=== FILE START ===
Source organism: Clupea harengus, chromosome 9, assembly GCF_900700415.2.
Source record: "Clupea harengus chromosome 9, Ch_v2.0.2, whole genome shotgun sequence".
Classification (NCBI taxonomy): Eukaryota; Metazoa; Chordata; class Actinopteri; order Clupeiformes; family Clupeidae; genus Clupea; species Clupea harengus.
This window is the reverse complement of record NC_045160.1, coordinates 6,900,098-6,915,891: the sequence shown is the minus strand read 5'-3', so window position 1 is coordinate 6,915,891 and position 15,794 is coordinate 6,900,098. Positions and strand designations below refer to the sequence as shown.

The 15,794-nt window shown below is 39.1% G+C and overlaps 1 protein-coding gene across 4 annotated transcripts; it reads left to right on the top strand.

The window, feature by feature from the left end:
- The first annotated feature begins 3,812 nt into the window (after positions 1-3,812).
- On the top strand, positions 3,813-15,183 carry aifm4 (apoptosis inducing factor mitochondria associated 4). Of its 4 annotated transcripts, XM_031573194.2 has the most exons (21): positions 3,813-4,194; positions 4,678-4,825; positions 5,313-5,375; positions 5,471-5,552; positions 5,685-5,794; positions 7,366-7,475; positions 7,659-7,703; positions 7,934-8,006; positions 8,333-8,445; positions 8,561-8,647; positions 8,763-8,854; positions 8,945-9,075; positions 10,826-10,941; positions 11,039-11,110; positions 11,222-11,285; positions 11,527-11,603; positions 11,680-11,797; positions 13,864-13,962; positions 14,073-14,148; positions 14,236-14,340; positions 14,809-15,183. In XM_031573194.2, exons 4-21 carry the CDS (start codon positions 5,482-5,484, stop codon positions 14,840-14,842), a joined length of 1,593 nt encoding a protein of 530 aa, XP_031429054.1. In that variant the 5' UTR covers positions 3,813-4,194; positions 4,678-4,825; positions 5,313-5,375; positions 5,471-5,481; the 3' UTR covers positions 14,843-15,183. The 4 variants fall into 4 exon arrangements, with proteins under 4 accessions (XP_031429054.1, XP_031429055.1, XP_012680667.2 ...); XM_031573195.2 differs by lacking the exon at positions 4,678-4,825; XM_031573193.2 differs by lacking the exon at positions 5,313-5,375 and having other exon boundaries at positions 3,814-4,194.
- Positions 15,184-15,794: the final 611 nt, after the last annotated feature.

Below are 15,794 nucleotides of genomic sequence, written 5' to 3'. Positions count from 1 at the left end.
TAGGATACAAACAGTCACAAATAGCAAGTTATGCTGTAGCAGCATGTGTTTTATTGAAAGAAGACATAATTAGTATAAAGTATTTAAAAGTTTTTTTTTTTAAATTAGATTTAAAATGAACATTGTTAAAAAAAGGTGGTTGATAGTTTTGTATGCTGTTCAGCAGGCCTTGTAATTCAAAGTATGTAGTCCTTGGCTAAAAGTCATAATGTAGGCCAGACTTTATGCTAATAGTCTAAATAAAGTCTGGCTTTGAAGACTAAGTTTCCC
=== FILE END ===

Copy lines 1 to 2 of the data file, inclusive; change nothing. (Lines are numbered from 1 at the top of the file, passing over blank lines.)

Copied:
Source organism: Clupea harengus, chromosome 9, assembly GCF_900700415.2.
Source record: "Clupea harengus chromosome 9, Ch_v2.0.2, whole genome shotgun sequence".